If I would like to have a successful relationship with a person, I might hope for that, try to have a relationship to see where it will lead, and even make a half-hearted effort if "all goes well". But if I never commit, when I experience problems, I will move away and begin to look for another relationship. Think of coming to God in that way and you think of something that assures failure in the life from the very beginning. I do not come to Him with the idea of seeing what it is like...being tentative in the sense of "if few difficulties arise perhaps I will be able to continue". Jesus said, "Take my yoke upon you and learn ME." Not "Come unto me and learn my benefits." "Yoke" is a word rich in meaning. It implies commitment to the Lordship of Jesus and in turn makes me an obedient servant and laborer with a will that is only HIS. This certainly rules out tentativeness in this commitment. We share His yoke. "Take my yoke!" Yoke implies submission. We are yoked together with Him through our commitment.

This is also true in the matter of interpersonal relationships. I have a desire for a relationship with a person. I get to know him deeply. I make a commitment to him and turn my life in his direction. Let me try to describe what it means to be committed.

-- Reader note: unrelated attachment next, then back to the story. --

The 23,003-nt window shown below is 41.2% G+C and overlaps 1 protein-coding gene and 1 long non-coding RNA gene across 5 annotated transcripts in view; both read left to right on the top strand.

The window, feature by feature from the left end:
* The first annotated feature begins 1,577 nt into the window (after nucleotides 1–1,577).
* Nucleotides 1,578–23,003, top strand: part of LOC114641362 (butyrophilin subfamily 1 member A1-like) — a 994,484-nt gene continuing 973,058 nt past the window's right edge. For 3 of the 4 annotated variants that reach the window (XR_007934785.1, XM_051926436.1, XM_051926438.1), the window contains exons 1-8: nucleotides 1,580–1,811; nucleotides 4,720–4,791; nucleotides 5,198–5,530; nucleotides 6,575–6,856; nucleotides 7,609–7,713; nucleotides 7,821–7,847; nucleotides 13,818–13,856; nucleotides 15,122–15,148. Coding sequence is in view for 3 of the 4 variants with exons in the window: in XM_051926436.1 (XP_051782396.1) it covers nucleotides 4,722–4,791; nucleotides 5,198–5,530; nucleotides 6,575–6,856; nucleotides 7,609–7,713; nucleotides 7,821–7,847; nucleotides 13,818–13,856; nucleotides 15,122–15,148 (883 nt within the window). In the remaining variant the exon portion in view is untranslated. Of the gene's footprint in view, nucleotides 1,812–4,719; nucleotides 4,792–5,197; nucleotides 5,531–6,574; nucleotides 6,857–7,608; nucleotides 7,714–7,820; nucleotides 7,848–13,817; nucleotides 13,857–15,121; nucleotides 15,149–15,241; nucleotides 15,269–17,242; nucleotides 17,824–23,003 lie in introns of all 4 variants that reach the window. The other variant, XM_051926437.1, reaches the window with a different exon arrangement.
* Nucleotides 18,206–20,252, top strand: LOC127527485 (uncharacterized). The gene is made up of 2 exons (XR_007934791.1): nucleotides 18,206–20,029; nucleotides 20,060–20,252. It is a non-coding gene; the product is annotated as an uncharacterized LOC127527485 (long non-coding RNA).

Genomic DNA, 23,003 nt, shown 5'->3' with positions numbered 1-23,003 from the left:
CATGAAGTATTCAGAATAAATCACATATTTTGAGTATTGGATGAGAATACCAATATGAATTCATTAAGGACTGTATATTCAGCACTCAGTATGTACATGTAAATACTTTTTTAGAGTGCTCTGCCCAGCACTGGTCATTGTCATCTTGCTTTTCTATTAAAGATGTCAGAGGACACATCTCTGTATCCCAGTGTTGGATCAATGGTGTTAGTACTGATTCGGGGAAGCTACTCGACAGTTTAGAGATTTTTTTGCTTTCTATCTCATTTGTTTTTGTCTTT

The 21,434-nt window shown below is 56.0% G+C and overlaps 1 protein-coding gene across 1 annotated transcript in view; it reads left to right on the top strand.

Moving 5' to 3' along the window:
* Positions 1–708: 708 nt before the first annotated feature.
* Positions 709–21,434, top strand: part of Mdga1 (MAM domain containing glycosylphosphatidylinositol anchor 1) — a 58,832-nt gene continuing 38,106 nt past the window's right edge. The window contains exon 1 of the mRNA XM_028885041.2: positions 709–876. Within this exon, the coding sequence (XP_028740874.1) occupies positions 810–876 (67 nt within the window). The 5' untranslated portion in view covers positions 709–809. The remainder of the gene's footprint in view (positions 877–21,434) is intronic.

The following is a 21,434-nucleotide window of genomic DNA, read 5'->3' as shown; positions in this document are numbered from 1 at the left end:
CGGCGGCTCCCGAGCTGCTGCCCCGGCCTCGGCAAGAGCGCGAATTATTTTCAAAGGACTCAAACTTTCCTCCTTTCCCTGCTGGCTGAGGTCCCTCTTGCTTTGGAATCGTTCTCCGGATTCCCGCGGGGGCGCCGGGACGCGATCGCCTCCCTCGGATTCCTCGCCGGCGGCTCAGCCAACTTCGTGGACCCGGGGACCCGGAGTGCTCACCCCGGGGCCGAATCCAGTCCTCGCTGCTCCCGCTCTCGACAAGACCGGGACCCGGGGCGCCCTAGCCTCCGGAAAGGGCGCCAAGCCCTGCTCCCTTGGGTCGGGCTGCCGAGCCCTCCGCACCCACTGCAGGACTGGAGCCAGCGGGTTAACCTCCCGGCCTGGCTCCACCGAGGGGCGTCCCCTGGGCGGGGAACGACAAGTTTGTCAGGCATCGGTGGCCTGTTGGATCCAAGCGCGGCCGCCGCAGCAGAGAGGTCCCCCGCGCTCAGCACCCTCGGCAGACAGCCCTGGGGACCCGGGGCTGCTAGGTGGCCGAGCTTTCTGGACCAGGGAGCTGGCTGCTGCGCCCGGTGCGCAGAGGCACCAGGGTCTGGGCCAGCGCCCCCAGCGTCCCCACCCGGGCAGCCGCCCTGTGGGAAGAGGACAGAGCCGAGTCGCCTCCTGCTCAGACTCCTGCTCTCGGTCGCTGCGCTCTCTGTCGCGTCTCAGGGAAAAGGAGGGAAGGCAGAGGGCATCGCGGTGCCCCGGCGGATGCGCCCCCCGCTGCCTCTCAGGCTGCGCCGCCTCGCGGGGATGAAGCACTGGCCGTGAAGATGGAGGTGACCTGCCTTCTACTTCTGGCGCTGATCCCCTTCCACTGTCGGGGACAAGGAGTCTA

1. This person or cause is supremely important in my life... almost a matter of life and death.

2. With an act of my will I make a commitment and the entire direction of my life is going to be turned toward it.

3. My inner life is reorganized at the core or heart to protect and enhance that commitment and fortify it against any enemy. 1 John 2:15-16 tells me not to love the world-system. I work to set my affections on things above, Colossians 3:1. It is ever in my mind and heart to protect that commitment to the Lord Jesus. So also with the person I am committed to...ever protecting, ever enhancing, doing nothing that would threaten or endanger that commitment to the beloved one. I even approach my career or ministry in this way. We live in a day when characteristically people are involved in multiple projects or careers and fail to give full effort to anything.

4. Honesty will characterize my inner and outer life in an effort to be- come transparent in my overall behavior and be consistent with my commitment.

5. I will hang on with all my strength and life. Winston Churchill once asked an enemy why an English bulldog's nose slanted backward. Upon receiving no answer, he stated, "Because when he gets hold of you, he never lets go, and he still has to breathe." Commitment is getting hold of something and never letting go.

To live life without commitments is like drifting in the wide ocean with no oar or compass. It is to only hope that somehow I will find that situation, that person that promises me love and esteem, that paradise that gives me purpose, that involvement that will enable me to develop and become all I can become instead of knowing only stark meaninglessness and stunted usefulness.